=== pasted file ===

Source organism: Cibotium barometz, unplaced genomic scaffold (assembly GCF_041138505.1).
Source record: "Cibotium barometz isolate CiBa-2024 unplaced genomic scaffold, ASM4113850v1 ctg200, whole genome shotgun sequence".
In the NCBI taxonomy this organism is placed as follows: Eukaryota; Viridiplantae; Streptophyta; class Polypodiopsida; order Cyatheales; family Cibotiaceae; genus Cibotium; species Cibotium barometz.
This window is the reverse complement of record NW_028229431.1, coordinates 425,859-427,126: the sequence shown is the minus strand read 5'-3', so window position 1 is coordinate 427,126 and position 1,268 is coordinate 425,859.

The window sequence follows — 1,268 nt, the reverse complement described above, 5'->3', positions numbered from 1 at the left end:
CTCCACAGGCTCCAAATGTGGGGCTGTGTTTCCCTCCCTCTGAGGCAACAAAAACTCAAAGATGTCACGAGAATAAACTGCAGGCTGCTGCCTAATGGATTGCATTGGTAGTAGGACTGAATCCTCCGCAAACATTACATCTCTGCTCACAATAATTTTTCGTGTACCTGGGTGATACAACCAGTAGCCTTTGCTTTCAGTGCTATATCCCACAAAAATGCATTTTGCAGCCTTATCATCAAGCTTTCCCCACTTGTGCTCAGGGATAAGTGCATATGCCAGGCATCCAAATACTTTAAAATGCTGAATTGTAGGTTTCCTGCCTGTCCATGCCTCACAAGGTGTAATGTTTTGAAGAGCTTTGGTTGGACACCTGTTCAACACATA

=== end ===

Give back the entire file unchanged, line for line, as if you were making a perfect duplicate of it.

Source organism: Cibotium barometz, unplaced genomic scaffold (assembly GCF_041138505.1).
Source record: "Cibotium barometz isolate CiBa-2024 unplaced genomic scaffold, ASM4113850v1 ctg200, whole genome shotgun sequence".
In the NCBI taxonomy this organism is placed as follows: Eukaryota; Viridiplantae; Streptophyta; class Polypodiopsida; order Cyatheales; family Cibotiaceae; genus Cibotium; species Cibotium barometz.
This window is the reverse complement of record NW_028229431.1, coordinates 425,859-427,126: the sequence shown is the minus strand read 5'-3', so window position 1 is coordinate 427,126 and position 1,268 is coordinate 425,859.

The window sequence follows — 1,268 nt, the reverse complement described above, 5'->3', positions numbered from 1 at the left end:
CTCCACAGGCTCCAAATGTGGGGCTGTGTTTCCCTCCCTCTGAGGCAACAAAAACTCAAAGATGTCACGAGAATAAACTGCAGGCTGCTGCCTAATGGATTGCATTGGTAGTAGGACTGAATCCTCCGCAAACATTACATCTCTGCTCACAATAATTTTTCGTGTACCTGGGTGATACAACCAGTAGCCTTTGCTTTCAGTGCTATATCCCACAAAAATGCATTTTGCAGCCTTATCATCAAGCTTTCCCCACTTGTGCTCAGGGATAAGTGCATATGCCAGGCATCCAAATACTTTAAAATGCTGAATTGTAGGTTTCCTGCCTGTCCATGCCTCACAAGGTGTAATGTTTTGAAGAGCTTTGGTTGGACACCTGTTCAACACATA